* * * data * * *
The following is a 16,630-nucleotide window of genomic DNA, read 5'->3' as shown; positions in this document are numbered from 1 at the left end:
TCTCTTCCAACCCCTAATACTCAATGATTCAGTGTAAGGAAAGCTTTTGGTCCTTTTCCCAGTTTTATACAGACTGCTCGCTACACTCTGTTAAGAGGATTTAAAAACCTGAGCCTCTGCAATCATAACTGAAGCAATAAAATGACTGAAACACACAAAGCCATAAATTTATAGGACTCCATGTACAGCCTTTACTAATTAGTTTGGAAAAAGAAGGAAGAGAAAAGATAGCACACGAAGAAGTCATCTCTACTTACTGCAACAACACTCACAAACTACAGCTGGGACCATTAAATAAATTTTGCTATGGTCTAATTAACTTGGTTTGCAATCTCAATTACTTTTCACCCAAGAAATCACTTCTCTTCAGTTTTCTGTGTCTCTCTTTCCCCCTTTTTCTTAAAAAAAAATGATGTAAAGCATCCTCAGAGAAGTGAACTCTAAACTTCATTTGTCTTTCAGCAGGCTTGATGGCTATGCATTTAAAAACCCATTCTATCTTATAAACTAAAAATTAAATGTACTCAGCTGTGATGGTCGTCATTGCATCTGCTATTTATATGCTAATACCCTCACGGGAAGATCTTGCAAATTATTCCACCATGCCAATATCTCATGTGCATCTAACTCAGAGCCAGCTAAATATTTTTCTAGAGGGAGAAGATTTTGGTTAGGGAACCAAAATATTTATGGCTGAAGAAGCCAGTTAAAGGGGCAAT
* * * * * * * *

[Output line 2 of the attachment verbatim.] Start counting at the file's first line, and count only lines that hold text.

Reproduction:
TCTCTTCCAACCCCTAATACTCAATGATTCAGTGTAAGGAAAGCTTTTGGTCCTTTTCCCAGTTTTATACAGACTGCTCGCTACACTCTGTTAAGAGGATTTAAAAACCTGAGCCTCTGCAATCATAACTGAAGCAATAAAATGACTGAAACACACAAAGCCATAAATTTATAGGACTCCATGTACAGCCTTTACTAATTAGTTTGGAAAAAGAAGGAAGAGAAAAGATAGCACACGAAGAAGTCATCTCTACTTACTGCAACAACACTCACAAACTACAGCTGGGACCATTAAATAAATTTTGCTATGGTCTAATTAACTTGGTTTGCAATCTCAATTACTTTTCACCCAAGAAATCACTTCTCTTCAGTTTTCTGTGTCTCTCTTTCCCCCTTTTTCTTAAAAAAAAATGATGTAAAGCATCCTCAGAGAAGTGAACTCTAAACTTCATTTGTCTTTCAGCAGGCTTGATGGCTATGCATTTAAAAACCCATTCTATCTTATAAACTAAAAATTAAATGTACTCAGCTGTGATGGTCGTCATTGCATCTGCTATTTATATGCTAATACCCTCACGGGAAGATCTTGCAAATTATTCCACCATGCCAATATCTCATGTGCATCTAACTCAGAGCCAGCTAAATATTTTTCTAGAGGGAGAAGATTTTGGTTAGGGAACCAAAATATTTATGGCTGAAGAAGCCAGTTAAAGGGGCAAT